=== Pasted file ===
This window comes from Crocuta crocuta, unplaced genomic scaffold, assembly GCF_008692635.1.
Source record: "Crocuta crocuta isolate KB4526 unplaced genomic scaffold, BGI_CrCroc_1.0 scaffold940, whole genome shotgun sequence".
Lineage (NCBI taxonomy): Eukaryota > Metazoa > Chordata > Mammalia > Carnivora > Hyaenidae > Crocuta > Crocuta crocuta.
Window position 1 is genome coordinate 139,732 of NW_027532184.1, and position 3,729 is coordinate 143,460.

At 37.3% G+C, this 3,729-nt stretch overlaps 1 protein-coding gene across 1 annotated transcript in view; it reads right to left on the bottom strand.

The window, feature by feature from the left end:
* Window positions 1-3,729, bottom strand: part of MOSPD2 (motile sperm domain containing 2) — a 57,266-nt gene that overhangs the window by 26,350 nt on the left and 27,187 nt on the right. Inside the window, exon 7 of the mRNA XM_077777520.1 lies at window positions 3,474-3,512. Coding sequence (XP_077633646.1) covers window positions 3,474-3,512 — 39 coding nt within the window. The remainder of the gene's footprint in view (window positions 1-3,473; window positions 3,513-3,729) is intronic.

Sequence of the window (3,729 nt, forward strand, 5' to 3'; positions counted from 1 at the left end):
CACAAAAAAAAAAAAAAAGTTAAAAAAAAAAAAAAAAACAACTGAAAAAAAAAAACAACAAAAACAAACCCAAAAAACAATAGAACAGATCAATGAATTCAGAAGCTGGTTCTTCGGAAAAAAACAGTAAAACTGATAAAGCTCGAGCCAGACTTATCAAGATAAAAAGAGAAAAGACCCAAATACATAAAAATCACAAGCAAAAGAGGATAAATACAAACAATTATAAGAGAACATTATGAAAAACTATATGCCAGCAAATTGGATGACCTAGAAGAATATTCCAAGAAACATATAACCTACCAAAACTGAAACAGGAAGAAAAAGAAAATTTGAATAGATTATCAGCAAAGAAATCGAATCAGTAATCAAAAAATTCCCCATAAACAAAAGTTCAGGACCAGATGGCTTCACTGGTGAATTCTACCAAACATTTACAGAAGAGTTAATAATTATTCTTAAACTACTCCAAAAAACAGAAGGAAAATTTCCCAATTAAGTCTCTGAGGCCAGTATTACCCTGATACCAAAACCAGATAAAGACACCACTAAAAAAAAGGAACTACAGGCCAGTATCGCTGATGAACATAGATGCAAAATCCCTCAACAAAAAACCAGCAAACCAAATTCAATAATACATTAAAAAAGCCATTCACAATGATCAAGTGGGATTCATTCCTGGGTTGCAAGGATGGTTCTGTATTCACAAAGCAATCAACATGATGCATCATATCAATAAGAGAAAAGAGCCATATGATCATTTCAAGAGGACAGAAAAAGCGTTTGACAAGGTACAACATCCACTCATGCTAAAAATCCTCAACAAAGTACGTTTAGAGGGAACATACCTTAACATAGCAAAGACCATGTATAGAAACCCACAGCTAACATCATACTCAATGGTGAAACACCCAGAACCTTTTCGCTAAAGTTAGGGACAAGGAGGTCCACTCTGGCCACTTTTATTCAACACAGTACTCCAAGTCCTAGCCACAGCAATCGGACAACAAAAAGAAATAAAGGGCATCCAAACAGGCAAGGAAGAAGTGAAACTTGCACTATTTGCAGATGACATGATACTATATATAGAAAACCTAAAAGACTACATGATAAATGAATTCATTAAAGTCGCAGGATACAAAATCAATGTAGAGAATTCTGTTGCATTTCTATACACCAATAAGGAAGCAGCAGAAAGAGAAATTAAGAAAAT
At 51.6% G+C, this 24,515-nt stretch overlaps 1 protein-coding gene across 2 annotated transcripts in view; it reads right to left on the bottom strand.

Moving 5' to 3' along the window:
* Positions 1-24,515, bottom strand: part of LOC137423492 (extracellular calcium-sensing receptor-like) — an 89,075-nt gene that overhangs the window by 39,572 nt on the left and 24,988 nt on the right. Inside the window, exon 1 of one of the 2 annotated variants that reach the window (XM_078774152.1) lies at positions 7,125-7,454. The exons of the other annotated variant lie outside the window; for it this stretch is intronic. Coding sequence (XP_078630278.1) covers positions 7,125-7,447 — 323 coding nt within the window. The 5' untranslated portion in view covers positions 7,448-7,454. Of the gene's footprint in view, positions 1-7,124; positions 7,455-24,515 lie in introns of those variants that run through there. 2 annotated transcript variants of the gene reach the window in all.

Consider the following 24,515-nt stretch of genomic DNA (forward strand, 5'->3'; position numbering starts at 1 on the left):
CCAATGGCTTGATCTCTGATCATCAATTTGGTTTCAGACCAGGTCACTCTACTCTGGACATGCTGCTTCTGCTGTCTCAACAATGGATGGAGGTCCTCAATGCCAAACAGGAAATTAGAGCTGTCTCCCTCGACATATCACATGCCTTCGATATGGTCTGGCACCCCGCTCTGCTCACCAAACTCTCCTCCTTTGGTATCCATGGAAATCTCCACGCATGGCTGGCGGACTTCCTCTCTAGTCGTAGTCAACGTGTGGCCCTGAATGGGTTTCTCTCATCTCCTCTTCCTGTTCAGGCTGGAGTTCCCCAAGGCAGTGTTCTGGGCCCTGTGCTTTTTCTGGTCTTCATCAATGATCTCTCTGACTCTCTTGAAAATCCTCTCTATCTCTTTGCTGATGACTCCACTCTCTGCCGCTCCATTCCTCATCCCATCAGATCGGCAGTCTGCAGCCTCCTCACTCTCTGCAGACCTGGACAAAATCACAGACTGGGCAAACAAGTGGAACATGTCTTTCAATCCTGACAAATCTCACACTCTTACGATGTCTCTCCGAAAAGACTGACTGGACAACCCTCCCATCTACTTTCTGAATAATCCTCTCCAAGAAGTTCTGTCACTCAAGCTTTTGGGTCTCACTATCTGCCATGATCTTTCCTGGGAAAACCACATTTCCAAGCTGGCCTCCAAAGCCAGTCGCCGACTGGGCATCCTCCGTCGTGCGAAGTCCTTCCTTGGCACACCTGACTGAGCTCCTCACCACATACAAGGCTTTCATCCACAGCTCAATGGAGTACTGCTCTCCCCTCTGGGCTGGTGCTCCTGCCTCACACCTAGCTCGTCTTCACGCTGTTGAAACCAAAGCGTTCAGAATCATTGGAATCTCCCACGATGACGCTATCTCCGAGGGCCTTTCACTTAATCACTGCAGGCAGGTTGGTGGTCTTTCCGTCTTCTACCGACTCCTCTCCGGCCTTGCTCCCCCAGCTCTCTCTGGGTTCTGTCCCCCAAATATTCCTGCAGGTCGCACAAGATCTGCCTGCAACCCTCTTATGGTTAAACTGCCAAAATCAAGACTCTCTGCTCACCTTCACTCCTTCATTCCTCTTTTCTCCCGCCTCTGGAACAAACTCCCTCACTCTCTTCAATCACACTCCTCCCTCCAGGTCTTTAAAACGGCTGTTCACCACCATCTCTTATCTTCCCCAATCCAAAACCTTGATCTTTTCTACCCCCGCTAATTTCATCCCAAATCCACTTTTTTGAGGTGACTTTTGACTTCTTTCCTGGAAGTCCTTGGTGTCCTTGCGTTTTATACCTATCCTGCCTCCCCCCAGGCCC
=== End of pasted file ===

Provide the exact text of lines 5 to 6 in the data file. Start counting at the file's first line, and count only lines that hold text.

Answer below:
At 37.3% G+C, this 3,729-nt stretch overlaps 1 protein-coding gene across 1 annotated transcript in view; it reads right to left on the bottom strand.

The window, feature by feature from the left end: